Interning at Wild Basin — a Study on Texas’ Native Bird: Golden-Cheeked Warbler

Written by Dania Marín

This semester, I am working with Dr. Proppe at Wild Basin.
The purpose of this project is to find a reason as to why Golden-Cheeked Warbler (GCW) B songs have changed overtime. Previous studies have concluded that from 2008, their B songs are no longer exactly the same, and this project intends to analyze those comparisons from 2008 and 2022.

What I am working on is analyzing several song files recorded in 2008, which consists on going through the file, finding clear non-overlapped songs, labeling them per number of syllable (1-5) and identifying their note (buzz, tone, trill, up-swoop, down-swoop). In most occasions, a syllable will contain several parts to it as shown in the practice examples below.

Although GCW arrive in early March, they begin singing A songs and what we are analyzing are B songs. However, once they begin by mid-March, I will use a shot-gun microphone to record B songs. The process of this involves going to several of their habitat locations for several weeks, including a few parks in the Balcones Canyonlands, Wild Basin, St. Edwards, and attempt to catch at least 5 songs per recording. After this, I am meant to gather all of my recorded songs and equally analyze them as I did with the 2008 files in the same Raven Pro program.

Official analyzing within the program looks like this:

By bringing the Table 1 content up, these tables will appear, showing where everything is meant to go. Variant refers to the number of variants, or different kinds of songs, a file has. This means that while most songs remain consistent per file, they will be classified as different variants if they are not exactly the same, and this may just be a minor difference such as having an up-swoop for 2a vs. a down-swoop for 2a in another song within the same file. The type of note per song is also abbreviated as follows:

buzz – b
tone – tn
trill – tr (as well as counting the number of trills produced in the Count (trill) column)
us – up-swoop
ds – down-swoop

Based on previous studies, I have found it so interesting that an occasional bird will not sing or sing only once in comparison to the rest in spite of being together and regardless of what season it may be for them (pre- vs. post-mating season). The reason for this I do not know, but I would like to assume that each bird may have its own personality. These birds also tend to switch from A songs—before mating—to B songs—after mating, and I have yet to understand this behavior better.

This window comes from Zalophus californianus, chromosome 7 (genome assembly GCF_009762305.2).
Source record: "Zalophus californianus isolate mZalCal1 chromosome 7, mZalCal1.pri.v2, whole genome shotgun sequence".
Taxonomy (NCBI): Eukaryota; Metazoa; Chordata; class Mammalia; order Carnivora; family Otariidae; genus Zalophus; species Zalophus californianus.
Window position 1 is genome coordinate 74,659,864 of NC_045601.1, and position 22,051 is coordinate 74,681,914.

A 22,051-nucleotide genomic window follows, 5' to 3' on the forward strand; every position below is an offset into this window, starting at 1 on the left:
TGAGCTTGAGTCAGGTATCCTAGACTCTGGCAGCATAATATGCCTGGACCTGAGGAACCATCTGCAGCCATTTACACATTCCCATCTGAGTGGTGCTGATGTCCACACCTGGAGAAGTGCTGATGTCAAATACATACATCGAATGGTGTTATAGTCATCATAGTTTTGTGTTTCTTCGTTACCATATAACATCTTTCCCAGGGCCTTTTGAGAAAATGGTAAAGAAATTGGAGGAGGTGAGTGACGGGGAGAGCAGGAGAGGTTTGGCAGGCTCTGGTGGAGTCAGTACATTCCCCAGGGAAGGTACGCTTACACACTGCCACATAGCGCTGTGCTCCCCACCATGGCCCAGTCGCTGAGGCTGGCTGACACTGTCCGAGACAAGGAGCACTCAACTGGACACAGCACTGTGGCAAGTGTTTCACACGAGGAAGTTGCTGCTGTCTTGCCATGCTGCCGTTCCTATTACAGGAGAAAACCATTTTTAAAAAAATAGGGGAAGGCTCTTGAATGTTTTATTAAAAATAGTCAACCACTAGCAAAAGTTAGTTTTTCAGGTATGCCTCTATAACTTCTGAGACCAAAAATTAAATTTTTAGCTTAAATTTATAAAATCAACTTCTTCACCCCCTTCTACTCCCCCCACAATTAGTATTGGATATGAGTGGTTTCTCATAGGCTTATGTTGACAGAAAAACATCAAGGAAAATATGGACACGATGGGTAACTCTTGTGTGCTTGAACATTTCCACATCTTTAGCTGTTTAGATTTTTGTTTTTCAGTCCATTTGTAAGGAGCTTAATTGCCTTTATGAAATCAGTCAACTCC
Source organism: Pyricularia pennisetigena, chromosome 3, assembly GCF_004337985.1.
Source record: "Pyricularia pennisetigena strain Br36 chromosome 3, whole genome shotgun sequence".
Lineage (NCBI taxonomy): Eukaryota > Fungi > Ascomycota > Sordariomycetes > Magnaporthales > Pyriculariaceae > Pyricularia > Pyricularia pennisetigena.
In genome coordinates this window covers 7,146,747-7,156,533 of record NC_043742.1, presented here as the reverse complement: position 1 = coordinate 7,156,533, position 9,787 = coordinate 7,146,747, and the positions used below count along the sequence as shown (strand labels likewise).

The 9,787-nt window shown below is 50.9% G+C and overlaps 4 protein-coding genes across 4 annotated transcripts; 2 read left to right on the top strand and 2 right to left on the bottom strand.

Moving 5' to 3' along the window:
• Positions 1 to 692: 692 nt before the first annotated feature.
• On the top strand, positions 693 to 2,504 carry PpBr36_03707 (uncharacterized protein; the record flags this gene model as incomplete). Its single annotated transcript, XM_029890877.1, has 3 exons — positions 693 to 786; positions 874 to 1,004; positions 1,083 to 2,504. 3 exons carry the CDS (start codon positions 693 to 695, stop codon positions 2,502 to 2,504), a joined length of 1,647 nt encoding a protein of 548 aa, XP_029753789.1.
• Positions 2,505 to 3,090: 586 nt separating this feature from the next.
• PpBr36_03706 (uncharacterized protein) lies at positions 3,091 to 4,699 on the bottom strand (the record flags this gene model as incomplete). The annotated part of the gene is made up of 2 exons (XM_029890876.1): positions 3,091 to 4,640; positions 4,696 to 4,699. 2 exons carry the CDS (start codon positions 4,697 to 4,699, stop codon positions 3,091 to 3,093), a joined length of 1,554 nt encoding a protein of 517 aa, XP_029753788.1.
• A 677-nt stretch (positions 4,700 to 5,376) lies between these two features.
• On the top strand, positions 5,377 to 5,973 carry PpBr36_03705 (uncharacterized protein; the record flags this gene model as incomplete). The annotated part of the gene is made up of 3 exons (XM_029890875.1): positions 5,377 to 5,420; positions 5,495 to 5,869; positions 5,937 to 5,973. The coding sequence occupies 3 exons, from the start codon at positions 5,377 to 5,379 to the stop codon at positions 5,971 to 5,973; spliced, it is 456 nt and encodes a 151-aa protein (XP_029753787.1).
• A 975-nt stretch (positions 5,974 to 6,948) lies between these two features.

Because it is too early to tell what will come of this study and my results, I can only speculate that there must be some adaptive response occurring where they travel to and upon returning to Austin, these changes have been gradually visible overtime. It may also have to do with being in danger of extinction and likewise, there is some level of evolutionary adaptation happening where they have been pushed to change the way they communicate with each other in order to survive.

I had an instance while analyzing 2008 songs where this song came up. Usually, most songs contain 5 syllables, with the inclusion of a-d parts that also tend to vary, as shown in the example image above. But this song in particular was so long! Of course, there is no way to conclude why. They sing as they please and on rare occasions, an odd song may be present where the natural pattern of their song is unpredictable. When I first saw this song, I had no idea how to analyze it at all. In the end, however, it is so long that it is no good for analyzing and keep it in the data.

Because I have yet to go into the field and begin recording and in the meantime have been primarily working remotely, I am only able to provide these pictures of the times I went to Wild Basin.

Near the visitor center, there is a log with these mushrooms growing on it. I really love it; I think it is beautiful.

I look forward to seeing the waterfall, however.

[10.03.22 edit]

I saw the waterfall!



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